They say in the last three years, there’s been an 81 per cent increase in suspected opioid occurrences in OPP jurisdiction and provincial police have saved 170 lives by administering naloxone to people. OPP began carrying naloxone in September 2017.
“Opioid overdoses continue to claim the lives of thousands of people across Ontario and Canada. The statistics and numbers do not capture the profound distress being felt by those impacted,” OPP say.
More than 100 people met at St. George’s Square for the event to share deeply personal stories. The group drew chalk outlines in the square to represent the lives lost to the growing epidemic.
Denese Renaud laid down a flower in memory of her daughter in one of the chalk outlines. Before her daughter died last fall, Renaud and her family knew nothing about her daughter’s battle with prescription drugs.
“It took me to my knees. It was the greatest gut punch I ever had. I battled cancer easier than I battled that,” she says.
“Support not stigma” was the theme for this year’s event, as organizers say addicts come from all walks of life.
So far this year in Guelph, organizers say that there have been 15 overdose deaths, nearly double the amount of last year’s seven overdose fatalities.
Waterloo regional police say that emergency services have responded to 779 overdoses in the region to date this year.
Mothers who have lost their children to the opioid crisis, from the group Moms stop the Harm, set up tables by the 29 white crosses representing people lost to opioid overdose in the city.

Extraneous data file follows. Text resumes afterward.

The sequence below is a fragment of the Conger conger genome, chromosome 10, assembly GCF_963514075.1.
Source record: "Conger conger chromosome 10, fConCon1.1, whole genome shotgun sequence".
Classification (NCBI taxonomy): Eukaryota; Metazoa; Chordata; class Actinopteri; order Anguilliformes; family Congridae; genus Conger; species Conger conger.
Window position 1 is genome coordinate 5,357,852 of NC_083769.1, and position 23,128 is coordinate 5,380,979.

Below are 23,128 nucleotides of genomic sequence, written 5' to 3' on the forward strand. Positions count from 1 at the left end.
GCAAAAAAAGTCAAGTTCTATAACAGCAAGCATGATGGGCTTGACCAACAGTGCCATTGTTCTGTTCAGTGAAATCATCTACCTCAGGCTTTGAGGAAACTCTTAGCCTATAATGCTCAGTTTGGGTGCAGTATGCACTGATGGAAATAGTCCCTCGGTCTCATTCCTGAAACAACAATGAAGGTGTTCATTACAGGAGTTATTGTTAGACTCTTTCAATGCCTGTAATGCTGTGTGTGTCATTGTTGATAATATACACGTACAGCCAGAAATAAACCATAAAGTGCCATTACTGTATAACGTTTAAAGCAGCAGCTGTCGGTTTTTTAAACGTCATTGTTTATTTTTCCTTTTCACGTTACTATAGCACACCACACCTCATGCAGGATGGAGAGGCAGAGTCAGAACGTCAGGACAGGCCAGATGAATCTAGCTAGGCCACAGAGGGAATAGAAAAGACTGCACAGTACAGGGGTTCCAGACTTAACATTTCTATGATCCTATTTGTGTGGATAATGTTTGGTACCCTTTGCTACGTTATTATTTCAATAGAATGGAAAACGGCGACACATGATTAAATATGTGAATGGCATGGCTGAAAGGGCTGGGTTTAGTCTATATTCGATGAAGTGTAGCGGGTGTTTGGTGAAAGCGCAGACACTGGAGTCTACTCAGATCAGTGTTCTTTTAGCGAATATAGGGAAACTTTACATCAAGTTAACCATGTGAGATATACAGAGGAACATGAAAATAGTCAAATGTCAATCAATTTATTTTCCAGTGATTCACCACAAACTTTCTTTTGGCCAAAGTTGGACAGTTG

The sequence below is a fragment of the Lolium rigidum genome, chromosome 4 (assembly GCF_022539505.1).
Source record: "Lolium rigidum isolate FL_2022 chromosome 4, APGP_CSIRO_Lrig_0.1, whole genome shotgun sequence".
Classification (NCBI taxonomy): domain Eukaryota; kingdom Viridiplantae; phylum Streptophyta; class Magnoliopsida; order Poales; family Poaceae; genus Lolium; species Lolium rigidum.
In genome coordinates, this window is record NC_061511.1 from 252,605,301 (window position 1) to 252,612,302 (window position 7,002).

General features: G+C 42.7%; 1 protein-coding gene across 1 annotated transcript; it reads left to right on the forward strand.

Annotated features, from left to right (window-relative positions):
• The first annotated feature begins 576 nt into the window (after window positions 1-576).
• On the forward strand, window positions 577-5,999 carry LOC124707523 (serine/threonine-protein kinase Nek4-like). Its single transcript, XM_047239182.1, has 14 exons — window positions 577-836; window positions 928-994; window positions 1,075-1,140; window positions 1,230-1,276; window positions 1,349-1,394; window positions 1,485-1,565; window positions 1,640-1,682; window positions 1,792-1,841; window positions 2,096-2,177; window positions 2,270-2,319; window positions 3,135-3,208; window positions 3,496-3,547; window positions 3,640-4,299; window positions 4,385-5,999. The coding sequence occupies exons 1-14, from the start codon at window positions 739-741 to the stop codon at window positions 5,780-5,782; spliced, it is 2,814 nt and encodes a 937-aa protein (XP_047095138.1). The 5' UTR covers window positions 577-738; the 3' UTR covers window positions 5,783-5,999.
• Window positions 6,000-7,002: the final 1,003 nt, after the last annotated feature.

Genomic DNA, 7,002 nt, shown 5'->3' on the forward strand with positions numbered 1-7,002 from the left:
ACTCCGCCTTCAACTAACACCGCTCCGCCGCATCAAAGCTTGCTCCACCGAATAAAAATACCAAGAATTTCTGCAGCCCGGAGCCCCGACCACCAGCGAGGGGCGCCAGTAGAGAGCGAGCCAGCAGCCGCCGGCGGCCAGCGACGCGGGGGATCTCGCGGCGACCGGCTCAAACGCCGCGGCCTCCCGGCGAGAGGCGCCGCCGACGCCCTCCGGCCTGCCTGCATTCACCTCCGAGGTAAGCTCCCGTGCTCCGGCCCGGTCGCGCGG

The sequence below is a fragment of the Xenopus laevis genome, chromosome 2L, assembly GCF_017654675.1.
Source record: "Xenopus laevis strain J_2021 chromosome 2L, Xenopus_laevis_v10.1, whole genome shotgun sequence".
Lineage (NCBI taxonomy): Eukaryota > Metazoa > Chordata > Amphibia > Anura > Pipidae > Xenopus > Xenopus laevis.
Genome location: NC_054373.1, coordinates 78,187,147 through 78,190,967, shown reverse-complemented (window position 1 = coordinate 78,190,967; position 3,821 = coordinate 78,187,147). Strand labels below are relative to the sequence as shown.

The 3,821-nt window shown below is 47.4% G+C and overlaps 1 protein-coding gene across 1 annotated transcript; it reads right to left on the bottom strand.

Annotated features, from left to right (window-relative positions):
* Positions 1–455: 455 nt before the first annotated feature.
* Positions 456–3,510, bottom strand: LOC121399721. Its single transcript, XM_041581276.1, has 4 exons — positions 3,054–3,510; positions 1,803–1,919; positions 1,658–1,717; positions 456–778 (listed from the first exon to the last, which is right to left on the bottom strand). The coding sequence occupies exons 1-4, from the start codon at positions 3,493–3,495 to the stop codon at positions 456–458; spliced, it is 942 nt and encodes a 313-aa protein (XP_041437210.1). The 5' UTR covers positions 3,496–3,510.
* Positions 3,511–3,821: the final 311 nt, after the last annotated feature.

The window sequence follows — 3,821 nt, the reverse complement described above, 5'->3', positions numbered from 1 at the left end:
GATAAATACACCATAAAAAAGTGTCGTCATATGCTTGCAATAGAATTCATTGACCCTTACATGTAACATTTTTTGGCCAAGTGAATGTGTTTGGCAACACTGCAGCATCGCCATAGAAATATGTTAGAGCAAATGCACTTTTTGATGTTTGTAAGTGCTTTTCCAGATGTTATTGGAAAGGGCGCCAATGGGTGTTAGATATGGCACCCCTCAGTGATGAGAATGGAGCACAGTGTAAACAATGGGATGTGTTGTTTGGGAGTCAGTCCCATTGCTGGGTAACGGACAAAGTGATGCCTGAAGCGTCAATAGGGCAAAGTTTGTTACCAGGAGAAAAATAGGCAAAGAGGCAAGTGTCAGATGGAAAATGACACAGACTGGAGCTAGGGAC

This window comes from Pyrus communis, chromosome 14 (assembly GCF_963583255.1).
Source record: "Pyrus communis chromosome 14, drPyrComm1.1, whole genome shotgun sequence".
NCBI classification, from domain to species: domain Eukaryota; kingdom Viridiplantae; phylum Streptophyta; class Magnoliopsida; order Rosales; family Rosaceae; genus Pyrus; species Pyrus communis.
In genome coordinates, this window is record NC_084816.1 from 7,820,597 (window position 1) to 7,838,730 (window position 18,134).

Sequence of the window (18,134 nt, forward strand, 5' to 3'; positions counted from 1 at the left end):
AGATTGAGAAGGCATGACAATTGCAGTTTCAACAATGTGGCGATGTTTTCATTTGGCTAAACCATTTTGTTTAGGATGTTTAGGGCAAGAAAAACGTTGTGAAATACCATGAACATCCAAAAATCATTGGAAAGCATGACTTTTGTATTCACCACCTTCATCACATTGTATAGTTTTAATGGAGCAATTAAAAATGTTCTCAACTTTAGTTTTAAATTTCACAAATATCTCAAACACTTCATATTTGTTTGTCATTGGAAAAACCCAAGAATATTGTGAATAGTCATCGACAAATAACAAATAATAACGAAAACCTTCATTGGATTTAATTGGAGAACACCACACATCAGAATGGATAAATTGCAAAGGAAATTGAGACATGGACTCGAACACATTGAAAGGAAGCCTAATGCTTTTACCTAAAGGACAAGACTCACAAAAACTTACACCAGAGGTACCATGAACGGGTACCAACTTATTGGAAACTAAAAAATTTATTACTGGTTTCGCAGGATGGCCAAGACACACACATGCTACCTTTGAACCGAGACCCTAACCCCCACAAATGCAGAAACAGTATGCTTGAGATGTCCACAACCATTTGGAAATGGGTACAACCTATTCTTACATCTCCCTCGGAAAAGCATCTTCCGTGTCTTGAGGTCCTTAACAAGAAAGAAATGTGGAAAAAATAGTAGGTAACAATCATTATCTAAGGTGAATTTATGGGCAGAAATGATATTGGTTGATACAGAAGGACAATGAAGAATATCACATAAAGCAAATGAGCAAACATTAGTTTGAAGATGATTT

“I lost my daughter to addiction, Aug 11, 2018,” said Gail Parry “She didn’t overdose, but she was on life support and in a coma from an infection all throughout her body from substance use.”
Parry wants to draw attention to the issue of overdose and substance use impacting, not just substance users, but also their friends and families. She wants people to understand that addiction isn’t connected to upbringing or economic status.
Carolyn King, harm reduction co-ordinator for PARN, said they were there to help with a pop-up naloxone training area and to provide free naloxone kits for people who want them.
“I believe the total for the COVID losses in our community remain at two and it is still making municipal, provincial and national news,” she said. “We are asking that our community and our province and our nation give the same sort of attention to this crisis, which is claiming 10 times the people.”
In a media release, the City of Thunder Bay’s Drug Strategy noted that 142 people in the city have died due to opioid poisoning in the last five years, with 35 of those deaths occurring in 2019.
Part of NorWest’s IOAD event on Monday included displaying 35 balloons with placards at its Simpson Street location, representing those who died in 2019.
New drug policies — including legalization — and the removal of stigma associated with drug use are the keys to preventing drug overdose deaths in Thunder Bay, and across Canada, the supervisor of consumption and treatment services with NorWest Community Health Centres Brad King said Monday.
He encouraged everyone to carry naloxone, which can be used to reverse an opioid overdose, in the event they see one happening.
Police are also reminding people never to use drugs alone, carry naloxone and call 911 if you suspect an overdose.